If you were to need a quick, no-nonsense description as to how Crimson Rivers II differs from its enjoyable – if utterly barmy – predecessor, then it can mostly be summed up in four simple but off-putting words: “Written by Luc Besson”. Yup, the man who has insisted on consistently delivering us some of the most disjointed and frustrating action scripts over the last twenty years took time out of his busy schedule trying to live up to Nikita and Leon, to turn in a story that takes in the twisty gloom of the original and inatead gives us a plot seemingly made up of random ideas left over from the last dozen or so pieces of crap he managed to churn out. While the first film – co-scripted along with the director by the author of the orginal source novel Jean-Christophe Grangé – kept a fairly loose grasp on the whys and wherefores of whatever the hell was going on at any given moment, at least it garnished its preposterous story with some knowing action beats and lashings of style to spare. It also gave us a tremendously entertaining pairing of Jean Reno and Vincent Cassel, but here, both Cassel, Grangé and Kassovitz are highly conspicuous by their absence and have left a decidedly bored looking Reno to fend for himself as he doesn’t even try to wrestle with the dence script and instead chooses to indulge himself with some good, old dose of acting narcolepsy he didn’t even showcase while making Godzilla. The obvious disinterest of Reno (Niemans doesn’t even remotely act like he did in the previous movie) colliding with Besson’s adolescent scripting means that director Olivier (La Vie en Rose) Dahan is stuck with providing a clutch of violent, stylish images of needlessly flamboyant murders that his leading man barely even reacts to. To give Dahan a pass, he shoots everything that Besson hurls at him with admirable flair, no matter how stupid or confusing it may be, but he simply can’t make genuinely weird-ass scenes involving invulnerable monks seem anything less than utterly ridiculous, especially when a gang of them, fully robed up and carrying The Omen-style daggers stalk into a local supermarket without anyone batting an eyelid – is this a regular occurrence in France or something?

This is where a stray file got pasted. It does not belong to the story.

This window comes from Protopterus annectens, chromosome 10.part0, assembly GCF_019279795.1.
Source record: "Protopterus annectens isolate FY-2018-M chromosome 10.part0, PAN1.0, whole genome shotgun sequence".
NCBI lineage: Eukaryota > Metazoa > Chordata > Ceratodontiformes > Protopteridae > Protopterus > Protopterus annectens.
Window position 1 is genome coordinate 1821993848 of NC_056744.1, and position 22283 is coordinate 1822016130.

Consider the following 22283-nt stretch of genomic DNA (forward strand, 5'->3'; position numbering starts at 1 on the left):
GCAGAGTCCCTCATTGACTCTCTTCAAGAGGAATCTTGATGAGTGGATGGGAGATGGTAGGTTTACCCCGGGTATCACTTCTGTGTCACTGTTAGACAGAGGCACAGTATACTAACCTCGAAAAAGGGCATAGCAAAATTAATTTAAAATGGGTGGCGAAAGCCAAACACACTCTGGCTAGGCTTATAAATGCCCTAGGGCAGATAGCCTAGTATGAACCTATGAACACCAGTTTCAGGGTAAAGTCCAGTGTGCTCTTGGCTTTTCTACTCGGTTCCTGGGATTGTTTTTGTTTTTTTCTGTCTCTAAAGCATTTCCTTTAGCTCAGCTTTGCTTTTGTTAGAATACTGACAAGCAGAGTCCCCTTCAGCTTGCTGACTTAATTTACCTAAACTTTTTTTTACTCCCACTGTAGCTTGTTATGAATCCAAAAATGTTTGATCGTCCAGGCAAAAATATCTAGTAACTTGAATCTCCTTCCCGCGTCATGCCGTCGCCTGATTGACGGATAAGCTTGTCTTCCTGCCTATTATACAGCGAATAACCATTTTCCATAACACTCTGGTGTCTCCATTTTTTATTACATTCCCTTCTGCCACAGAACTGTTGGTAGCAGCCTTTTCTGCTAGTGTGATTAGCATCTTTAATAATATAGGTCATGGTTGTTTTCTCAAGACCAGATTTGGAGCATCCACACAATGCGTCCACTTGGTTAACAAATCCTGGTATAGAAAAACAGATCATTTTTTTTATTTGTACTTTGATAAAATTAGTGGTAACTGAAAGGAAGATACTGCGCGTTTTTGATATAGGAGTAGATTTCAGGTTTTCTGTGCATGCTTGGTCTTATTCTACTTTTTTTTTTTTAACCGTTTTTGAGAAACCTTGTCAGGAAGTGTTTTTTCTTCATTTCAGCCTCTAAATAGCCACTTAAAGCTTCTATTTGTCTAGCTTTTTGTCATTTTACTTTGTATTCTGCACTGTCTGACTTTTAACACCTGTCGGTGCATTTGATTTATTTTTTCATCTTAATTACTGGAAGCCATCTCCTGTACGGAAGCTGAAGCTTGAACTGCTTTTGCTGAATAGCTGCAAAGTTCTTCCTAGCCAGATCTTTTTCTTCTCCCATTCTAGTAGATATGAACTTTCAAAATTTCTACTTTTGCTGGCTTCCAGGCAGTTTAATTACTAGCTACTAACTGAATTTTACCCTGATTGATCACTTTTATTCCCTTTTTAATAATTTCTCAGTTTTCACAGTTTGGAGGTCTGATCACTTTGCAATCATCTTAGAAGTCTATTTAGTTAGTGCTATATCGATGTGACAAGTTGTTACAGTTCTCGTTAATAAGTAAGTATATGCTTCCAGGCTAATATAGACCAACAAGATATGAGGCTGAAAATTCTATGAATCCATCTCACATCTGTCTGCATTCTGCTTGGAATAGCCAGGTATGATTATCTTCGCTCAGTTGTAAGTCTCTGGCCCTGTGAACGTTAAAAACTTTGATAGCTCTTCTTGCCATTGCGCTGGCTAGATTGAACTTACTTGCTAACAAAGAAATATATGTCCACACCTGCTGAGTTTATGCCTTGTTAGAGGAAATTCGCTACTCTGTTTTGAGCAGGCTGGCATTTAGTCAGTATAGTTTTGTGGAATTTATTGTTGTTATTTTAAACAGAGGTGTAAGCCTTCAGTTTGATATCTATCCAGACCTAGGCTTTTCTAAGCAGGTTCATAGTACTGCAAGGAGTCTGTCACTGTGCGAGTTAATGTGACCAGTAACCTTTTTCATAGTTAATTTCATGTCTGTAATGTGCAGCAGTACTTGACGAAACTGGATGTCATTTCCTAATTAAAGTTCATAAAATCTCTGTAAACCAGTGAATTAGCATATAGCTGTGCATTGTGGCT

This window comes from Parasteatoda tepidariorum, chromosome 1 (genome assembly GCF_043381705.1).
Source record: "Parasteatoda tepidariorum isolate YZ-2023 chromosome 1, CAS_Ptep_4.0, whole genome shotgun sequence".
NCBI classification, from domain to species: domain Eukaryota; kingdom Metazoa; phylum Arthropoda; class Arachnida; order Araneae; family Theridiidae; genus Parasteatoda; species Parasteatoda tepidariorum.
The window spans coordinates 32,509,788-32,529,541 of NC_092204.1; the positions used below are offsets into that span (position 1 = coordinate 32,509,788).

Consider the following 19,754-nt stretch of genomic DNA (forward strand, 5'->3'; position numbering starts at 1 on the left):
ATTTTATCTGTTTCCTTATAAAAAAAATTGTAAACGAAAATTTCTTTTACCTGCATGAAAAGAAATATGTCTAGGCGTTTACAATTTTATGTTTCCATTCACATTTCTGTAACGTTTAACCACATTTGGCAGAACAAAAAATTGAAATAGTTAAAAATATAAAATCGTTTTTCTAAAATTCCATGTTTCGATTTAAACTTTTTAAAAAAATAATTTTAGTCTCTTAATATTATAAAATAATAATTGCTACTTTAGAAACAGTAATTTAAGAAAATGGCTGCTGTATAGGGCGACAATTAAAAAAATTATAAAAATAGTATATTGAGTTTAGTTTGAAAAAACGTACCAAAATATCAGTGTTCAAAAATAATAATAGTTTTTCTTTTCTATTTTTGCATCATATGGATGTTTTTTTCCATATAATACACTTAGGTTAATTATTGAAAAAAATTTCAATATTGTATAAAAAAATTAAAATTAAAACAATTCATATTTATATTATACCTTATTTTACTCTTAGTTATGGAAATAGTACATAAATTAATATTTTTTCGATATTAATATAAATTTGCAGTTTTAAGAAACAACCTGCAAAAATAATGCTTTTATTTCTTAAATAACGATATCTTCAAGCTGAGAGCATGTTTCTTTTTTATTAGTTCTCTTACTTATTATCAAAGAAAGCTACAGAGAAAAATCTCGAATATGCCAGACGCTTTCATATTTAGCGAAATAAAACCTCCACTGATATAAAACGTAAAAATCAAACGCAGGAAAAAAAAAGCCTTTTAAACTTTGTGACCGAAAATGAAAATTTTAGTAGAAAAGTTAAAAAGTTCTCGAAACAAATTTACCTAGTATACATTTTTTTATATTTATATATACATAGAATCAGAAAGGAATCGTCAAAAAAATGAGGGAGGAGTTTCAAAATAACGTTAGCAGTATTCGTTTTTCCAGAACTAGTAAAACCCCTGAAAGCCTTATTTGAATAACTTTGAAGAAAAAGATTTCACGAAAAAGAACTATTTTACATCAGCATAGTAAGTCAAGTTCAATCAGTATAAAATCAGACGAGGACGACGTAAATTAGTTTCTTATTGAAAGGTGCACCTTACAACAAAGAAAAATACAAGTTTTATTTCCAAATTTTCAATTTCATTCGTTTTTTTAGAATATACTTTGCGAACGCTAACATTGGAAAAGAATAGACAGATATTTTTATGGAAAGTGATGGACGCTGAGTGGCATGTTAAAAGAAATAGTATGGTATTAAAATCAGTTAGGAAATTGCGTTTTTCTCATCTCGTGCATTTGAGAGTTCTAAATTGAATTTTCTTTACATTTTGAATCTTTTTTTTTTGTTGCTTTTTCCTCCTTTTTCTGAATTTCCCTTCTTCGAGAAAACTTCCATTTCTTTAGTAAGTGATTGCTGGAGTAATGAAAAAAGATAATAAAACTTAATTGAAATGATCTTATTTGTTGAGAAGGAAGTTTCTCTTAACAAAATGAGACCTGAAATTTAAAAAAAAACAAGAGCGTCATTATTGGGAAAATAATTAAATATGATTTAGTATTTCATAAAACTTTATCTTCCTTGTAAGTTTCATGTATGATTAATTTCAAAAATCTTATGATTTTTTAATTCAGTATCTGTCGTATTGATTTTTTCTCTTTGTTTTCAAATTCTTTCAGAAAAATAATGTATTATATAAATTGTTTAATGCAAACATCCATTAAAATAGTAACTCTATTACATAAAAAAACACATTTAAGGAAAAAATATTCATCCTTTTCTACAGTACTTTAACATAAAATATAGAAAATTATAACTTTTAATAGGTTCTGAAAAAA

The absence of Cassel, while keenly felt, is lessened slightly by Benoît Magimel’s carbon copy of detective Reda (he’s even introduced with a similarly lengthy and unnecessary fight scene like Cassel’s detective Kerkerian was), but the chemistry here is as flawed as thinking that you can create back-flipping, religious, super-soldiers simply by slipping them 60-year old nazi synthetic stimulants, but that doesn’t stop Christopher Lee’s generic bad guy, who sadly is only called upon to cough up some bargin basement villainy before an odd, Raiders Of The Lost Ark style climax lazily ties up a couple of lose ends.
However, it all comes back to Luc Besson; and while I’ve been openly bashing his “ooh, wouldn’t it be cool if – ” style of screen writing quite extensively in this review, his utter lack of restraint constantly got on my tits here more than usual. His script genuinely seems to believe that explaining all this gobbledy-gook isn’t actually its job and that an audience won’t care if everything is left completely up in the air as long as there’s a cool, gnarly, dead body shows up every twenty minutes. Nothing makes sense here and even if it did, you feel Besson only would have omitted it on the next draft (assuming he actually does more than one – on the strength of most of his scripting, I’d assume he doesn’t); instead throwing coherence and characterization under the bus just to squeeze in another overlong chase scene or another shot of its leading man desperately needing coffee. The heroes barely even manage to save any of the victims thanks to being at least five steps behind Lee’s inpenetrable plan and by the movie’s end they don’t even bring any of the antagonists to justice, with that final act flood doing all the work for them and making them strangely surplus to requirements in their own movie.
Well shot and undeniably perky, Crimson Rivers II: Angels Of The Apocalypse is nonetheless as hollow and lifeless as a chewed out animal carcass as this French thriller confuses genuine mystery with a blunt refusal to add any exposition to join the random dots.
Regrettably more merde than murder.